Main article: History of television
In its early stages of development, television employed a combination of optical, mechanical and electronic technologies to capture, transmit and display a visual image. By the late 1920s, however, those employing only optical and electronic technologies were being explored. All modern television systems relied on the latter, although the knowledge gained from the work on electromechanical systems was crucial in the development of fully electronic television. Vladimir Zworykin demonstrates electronic television (1929). Using a Nipkow disk, Scottish inventor John Logie Baird succeeded in demonstrating the transmission of moving silhouette images in London in 1925, and of moving, monochromatic images in 1926. Baird's scanning disk produced an image of 30 lines resolution, just enough to discern a human face, from a double spiral of Photographic lenses. This demonstration by Baird is generally agreed to be the world's first true demonstration of television, albeit a mechanical form of television no longer in use. Remarkably, in 1927, Baird also invented the world's first video recording system, "Phonovision": by modulating the output signal of his TV camera down to the audio range, he was able to capture the signal on a 10-inch wax audio disc using conventional audio recording technology. A handful of Baird's 'Phonovision' recordings survive and these were finally decoded and rendered into viewable images in the 1990s using modern digital signal-processing technology. In 1926, Hungarian engineer Kálmán Tihanyi designed a television system utilizing fully electronic scanning and display elements, and employing the principle of "charge storage" within the scanning (or "camera") tube. On 25 December 1926, Kenjiro Takayanagi demonstrated a television system with a 40-line resolution that employed a CRT display at Hamamatsu Industrial High School in Japan. This was the first working example of a fully...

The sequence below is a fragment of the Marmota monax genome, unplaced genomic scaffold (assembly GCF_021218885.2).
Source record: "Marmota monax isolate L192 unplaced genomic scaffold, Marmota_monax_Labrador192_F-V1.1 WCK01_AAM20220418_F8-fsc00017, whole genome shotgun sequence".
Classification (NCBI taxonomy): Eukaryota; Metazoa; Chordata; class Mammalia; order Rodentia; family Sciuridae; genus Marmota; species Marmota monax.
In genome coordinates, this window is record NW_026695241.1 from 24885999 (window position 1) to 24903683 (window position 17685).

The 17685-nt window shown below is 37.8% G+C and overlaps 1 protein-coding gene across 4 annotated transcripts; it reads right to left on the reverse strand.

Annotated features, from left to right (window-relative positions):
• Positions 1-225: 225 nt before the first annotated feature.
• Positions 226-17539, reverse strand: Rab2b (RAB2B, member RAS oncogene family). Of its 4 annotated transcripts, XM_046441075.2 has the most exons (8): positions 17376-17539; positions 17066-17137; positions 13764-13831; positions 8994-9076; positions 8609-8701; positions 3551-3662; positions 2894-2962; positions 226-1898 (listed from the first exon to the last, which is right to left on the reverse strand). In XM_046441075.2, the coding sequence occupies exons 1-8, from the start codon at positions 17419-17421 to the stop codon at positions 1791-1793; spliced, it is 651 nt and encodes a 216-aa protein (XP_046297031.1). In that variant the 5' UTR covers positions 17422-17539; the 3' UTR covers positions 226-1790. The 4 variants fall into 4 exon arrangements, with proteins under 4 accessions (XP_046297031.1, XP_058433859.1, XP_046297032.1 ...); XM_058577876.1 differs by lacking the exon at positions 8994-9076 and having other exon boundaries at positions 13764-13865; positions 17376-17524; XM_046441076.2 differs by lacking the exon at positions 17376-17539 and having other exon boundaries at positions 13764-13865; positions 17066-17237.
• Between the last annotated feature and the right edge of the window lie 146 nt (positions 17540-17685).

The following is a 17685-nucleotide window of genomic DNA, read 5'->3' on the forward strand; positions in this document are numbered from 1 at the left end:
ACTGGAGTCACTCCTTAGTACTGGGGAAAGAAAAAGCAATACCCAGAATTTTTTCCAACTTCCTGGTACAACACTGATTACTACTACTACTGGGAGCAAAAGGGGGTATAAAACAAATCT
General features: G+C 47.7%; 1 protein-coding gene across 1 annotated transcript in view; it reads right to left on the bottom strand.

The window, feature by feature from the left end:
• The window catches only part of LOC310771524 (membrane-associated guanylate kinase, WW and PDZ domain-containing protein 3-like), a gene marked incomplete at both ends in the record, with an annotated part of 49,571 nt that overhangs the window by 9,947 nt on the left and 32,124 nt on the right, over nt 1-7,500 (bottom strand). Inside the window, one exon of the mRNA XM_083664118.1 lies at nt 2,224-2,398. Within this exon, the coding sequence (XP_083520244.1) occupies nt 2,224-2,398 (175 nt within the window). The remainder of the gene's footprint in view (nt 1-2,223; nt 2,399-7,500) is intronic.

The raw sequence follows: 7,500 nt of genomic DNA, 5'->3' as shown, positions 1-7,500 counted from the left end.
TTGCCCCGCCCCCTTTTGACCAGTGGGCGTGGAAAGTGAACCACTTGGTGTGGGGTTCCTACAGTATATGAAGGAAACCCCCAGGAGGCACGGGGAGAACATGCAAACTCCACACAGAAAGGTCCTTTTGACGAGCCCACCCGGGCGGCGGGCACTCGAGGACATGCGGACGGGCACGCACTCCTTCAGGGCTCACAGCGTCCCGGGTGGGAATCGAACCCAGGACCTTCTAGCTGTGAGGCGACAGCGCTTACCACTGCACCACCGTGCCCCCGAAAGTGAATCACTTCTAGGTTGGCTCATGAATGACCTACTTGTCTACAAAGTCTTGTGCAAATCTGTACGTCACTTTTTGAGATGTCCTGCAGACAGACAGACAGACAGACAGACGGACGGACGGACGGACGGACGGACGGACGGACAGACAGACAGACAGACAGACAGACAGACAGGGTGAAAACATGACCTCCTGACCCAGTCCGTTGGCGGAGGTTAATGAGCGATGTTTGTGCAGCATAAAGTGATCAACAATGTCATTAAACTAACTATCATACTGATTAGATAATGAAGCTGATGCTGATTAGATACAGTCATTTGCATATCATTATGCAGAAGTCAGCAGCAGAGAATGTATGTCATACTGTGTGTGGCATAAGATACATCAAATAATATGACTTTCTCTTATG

Please join StudyMode to read the full document